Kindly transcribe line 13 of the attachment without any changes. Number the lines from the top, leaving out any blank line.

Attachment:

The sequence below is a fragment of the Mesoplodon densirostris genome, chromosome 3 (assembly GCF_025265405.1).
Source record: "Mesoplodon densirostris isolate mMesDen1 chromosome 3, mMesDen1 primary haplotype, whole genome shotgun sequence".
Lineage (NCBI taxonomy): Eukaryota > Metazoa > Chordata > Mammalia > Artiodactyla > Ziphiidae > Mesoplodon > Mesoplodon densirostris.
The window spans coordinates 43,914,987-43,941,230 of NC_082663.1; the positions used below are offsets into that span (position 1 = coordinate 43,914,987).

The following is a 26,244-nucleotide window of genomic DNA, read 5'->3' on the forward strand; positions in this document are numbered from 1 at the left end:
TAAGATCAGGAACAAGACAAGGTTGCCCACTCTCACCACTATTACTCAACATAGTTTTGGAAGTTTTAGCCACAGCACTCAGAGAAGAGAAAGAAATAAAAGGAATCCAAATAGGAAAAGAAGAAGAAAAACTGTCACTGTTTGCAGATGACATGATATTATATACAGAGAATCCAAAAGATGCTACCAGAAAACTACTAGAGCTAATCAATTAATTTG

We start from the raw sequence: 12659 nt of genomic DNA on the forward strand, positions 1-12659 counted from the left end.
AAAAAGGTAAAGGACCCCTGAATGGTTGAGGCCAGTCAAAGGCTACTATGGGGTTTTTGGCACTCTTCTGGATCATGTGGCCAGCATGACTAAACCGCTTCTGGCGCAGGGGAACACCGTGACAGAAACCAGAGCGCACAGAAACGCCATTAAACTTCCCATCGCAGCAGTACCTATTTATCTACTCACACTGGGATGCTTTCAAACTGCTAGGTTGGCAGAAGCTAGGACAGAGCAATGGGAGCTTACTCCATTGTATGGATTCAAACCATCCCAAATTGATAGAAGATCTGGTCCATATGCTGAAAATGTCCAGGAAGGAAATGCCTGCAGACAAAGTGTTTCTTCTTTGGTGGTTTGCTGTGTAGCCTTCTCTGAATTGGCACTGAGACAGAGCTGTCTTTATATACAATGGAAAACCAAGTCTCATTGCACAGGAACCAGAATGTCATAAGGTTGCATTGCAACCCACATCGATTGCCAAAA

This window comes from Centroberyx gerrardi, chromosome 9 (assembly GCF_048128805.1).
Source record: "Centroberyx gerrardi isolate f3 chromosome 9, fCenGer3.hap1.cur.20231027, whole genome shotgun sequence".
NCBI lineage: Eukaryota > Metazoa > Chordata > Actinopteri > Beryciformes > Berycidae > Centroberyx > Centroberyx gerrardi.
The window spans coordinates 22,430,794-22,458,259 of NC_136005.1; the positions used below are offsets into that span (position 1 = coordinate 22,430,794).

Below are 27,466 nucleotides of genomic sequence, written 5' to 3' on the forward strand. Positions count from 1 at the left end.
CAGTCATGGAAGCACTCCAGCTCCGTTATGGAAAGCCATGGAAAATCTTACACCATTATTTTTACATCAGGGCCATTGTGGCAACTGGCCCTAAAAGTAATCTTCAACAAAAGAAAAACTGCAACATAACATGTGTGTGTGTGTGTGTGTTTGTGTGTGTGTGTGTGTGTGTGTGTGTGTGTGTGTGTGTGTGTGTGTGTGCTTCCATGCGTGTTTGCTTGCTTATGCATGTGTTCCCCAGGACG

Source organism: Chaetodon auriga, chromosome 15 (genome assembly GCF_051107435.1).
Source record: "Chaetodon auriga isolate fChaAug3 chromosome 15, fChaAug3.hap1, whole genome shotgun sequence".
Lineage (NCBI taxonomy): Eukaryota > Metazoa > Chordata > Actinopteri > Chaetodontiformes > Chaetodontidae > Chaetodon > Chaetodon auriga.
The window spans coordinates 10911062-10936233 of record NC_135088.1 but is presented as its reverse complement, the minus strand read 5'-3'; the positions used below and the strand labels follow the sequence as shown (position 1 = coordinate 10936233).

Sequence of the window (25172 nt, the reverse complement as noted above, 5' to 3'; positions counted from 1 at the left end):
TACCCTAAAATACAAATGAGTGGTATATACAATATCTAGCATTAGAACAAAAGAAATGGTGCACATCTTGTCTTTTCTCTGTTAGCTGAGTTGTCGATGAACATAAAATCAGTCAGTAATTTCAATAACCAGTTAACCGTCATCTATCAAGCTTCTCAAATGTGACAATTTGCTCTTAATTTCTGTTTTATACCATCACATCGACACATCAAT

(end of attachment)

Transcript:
Below are 27,466 nucleotides of genomic sequence, written 5' to 3' on the forward strand. Positions count from 1 at the left end.